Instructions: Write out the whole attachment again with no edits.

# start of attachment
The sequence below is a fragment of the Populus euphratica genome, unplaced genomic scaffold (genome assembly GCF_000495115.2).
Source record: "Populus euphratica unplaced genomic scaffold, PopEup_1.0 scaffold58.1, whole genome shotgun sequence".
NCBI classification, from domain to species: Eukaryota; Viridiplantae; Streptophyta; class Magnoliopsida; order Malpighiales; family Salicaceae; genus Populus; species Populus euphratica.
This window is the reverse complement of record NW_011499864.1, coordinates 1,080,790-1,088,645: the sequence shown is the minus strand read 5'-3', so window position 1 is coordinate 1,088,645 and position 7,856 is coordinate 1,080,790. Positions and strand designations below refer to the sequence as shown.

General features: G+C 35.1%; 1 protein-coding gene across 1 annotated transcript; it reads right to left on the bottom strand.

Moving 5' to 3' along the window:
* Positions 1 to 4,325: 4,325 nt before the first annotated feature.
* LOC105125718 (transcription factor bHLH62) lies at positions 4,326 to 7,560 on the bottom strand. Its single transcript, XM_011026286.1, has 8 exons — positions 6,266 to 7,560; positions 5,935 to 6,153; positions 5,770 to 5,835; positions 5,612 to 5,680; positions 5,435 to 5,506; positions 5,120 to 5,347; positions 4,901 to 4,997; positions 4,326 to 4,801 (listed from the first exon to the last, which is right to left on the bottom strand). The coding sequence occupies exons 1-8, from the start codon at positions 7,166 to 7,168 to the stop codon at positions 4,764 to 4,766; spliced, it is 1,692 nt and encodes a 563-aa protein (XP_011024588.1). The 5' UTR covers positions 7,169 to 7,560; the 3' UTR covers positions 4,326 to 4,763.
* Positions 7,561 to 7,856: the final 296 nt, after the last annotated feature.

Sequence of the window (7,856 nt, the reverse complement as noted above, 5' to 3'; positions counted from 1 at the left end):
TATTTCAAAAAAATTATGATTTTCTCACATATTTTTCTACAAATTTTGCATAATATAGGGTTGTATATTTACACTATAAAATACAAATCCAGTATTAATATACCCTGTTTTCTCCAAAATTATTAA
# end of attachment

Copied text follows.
The sequence below is a fragment of the Populus euphratica genome, unplaced genomic scaffold (genome assembly GCF_000495115.2).
Source record: "Populus euphratica unplaced genomic scaffold, PopEup_1.0 scaffold58.1, whole genome shotgun sequence".
NCBI classification, from domain to species: Eukaryota; Viridiplantae; Streptophyta; class Magnoliopsida; order Malpighiales; family Salicaceae; genus Populus; species Populus euphratica.
This window is the reverse complement of record NW_011499864.1, coordinates 1,080,790-1,088,645: the sequence shown is the minus strand read 5'-3', so window position 1 is coordinate 1,088,645 and position 7,856 is coordinate 1,080,790. Positions and strand designations below refer to the sequence as shown.

General features: G+C 35.1%; 1 protein-coding gene across 1 annotated transcript; it reads right to left on the bottom strand.

Moving 5' to 3' along the window:
* Positions 1 to 4,325: 4,325 nt before the first annotated feature.
* LOC105125718 (transcription factor bHLH62) lies at positions 4,326 to 7,560 on the bottom strand. Its single transcript, XM_011026286.1, has 8 exons — positions 6,266 to 7,560; positions 5,935 to 6,153; positions 5,770 to 5,835; positions 5,612 to 5,680; positions 5,435 to 5,506; positions 5,120 to 5,347; positions 4,901 to 4,997; positions 4,326 to 4,801 (listed from the first exon to the last, which is right to left on the bottom strand). The coding sequence occupies exons 1-8, from the start codon at positions 7,166 to 7,168 to the stop codon at positions 4,764 to 4,766; spliced, it is 1,692 nt and encodes a 563-aa protein (XP_011024588.1). The 5' UTR covers positions 7,169 to 7,560; the 3' UTR covers positions 4,326 to 4,763.
* Positions 7,561 to 7,856: the final 296 nt, after the last annotated feature.

Sequence of the window (7,856 nt, the reverse complement as noted above, 5' to 3'; positions counted from 1 at the left end):
TATTTCAAAAAAATTATGATTTTCTCACATATTTTTCTACAAATTTTGCATAATATAGGGTTGTATATTTACACTATAAAATACAAATCCAGTATTAATATACCCTGTTTTCTCCAAAATTATTAA